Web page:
“Homeowners in Florida are being crushed right now by the cost of housing and insurance costs are a big part of that,” said state Sen. Darryl Rouson, a Democrat. “Any action that doesn’t address the instability and costs to the consumer and doesn’t provide meaningful short-term relief for policyholders, I believe, fails to achieve our goals.”

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Senate Democrats introduced a round of amendments to the bill and peppered Boyd with detailed questions about the state of the insurance market, insurance litigation and various elements of the complex proposal.

Republicans rejected the Democratic amendments after several hours of debate and eventually passed the legislation.

The insurance industry has seen two straight years of net underwriting losses exceeding $1 billion each year in Florida. Six insurers have gone bankrupt this year, while others are leaving the state.

The insurance industry says litigation is partly to blame. Loopholes in Florida law, including fee multipliers that allow attorneys to charge higher fees for property insurance cases, have made Florida an excessively litigious state, a spokesman for the Institute of Insurance information.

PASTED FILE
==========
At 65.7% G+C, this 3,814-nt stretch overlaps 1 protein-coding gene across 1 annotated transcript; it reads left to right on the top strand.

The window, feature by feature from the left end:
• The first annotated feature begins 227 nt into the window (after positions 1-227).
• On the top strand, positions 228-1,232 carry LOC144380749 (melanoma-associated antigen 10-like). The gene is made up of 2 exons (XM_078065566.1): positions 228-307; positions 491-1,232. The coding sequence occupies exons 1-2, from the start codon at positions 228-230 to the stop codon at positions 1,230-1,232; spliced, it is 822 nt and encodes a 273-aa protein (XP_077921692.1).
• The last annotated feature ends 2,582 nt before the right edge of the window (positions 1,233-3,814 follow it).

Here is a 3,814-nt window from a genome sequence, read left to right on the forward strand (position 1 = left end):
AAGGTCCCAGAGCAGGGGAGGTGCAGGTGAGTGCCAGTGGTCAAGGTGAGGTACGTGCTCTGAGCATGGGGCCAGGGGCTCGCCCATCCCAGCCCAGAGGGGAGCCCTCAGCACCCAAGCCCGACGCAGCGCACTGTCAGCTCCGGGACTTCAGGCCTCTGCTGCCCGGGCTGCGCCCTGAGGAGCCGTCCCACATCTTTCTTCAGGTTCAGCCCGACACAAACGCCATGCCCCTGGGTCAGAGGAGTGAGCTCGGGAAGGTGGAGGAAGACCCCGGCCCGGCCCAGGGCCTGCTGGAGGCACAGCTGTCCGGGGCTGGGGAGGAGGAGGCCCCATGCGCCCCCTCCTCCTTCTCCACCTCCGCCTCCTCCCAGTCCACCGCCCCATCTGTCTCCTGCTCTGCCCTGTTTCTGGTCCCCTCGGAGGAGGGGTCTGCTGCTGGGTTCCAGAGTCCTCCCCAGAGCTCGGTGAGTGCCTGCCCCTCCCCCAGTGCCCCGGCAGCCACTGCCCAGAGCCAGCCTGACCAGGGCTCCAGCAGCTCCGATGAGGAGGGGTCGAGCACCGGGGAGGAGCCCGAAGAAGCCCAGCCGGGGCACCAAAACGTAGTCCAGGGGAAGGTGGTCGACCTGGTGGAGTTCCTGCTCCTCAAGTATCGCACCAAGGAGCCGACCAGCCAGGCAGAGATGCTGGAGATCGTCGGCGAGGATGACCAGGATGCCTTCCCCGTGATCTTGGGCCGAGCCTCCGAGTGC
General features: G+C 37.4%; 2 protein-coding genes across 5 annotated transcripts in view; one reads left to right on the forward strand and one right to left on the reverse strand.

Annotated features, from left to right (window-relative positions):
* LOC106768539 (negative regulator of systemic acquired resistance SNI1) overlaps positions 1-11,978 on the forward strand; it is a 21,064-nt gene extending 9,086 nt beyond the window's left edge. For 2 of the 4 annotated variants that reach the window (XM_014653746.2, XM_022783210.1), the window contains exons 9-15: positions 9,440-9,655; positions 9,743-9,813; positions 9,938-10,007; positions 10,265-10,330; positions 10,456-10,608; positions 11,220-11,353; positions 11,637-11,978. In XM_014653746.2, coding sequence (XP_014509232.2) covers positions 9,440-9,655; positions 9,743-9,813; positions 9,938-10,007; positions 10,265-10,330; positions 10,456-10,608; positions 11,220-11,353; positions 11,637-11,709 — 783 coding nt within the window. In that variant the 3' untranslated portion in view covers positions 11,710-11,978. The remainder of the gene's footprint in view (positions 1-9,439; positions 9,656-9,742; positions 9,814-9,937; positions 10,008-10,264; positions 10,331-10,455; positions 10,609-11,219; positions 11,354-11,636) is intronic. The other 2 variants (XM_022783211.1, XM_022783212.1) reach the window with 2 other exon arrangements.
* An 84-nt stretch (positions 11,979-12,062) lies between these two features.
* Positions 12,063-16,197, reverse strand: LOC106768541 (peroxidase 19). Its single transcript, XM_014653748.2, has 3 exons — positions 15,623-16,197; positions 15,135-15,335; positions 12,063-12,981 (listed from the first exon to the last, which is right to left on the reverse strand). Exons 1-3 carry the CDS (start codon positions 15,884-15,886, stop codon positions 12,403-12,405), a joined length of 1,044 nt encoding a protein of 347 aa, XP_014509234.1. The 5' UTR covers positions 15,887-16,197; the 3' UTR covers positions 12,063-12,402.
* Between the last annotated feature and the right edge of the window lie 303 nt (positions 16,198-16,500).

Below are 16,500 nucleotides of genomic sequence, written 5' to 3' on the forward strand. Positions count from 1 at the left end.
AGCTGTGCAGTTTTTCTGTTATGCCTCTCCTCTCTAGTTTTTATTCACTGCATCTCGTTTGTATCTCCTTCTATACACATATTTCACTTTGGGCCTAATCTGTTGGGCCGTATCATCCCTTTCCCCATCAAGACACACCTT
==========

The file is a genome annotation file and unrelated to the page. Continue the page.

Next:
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The Florida Office of Insurance Regulation has said the state accounts for 76 percent of the nation’s homeowner’s insurance claims, but only 9% of all homeowner’s insurance claims.

The legislation would eliminate “one-way” attorney fees for property insurance, which require property insurers to pay the attorneys’ fees of policyholders who successfully litigate claims, while shielding them from paying the attorneys’ fees of ‘lawyers of insurers when they lose.

Advocacy groups have argued that the insurance industry is to blame for refusing to pay claims and that policyholders are seeking them as a last resort. The alternative, arbitration, is tilted in favor of insurance companies, they say.

“The answer is punishing the people of Florida? They’re not going to have any opportunity to challenge a decision that an insurance company makes unless they’re independently wealthy,” said Ron Haynes, a Tampa attorney who speaks for the Florida Justice Association, to the House Appropriations Committee. “Insurance should be a covering blanket and not a blanket that suffocates you.”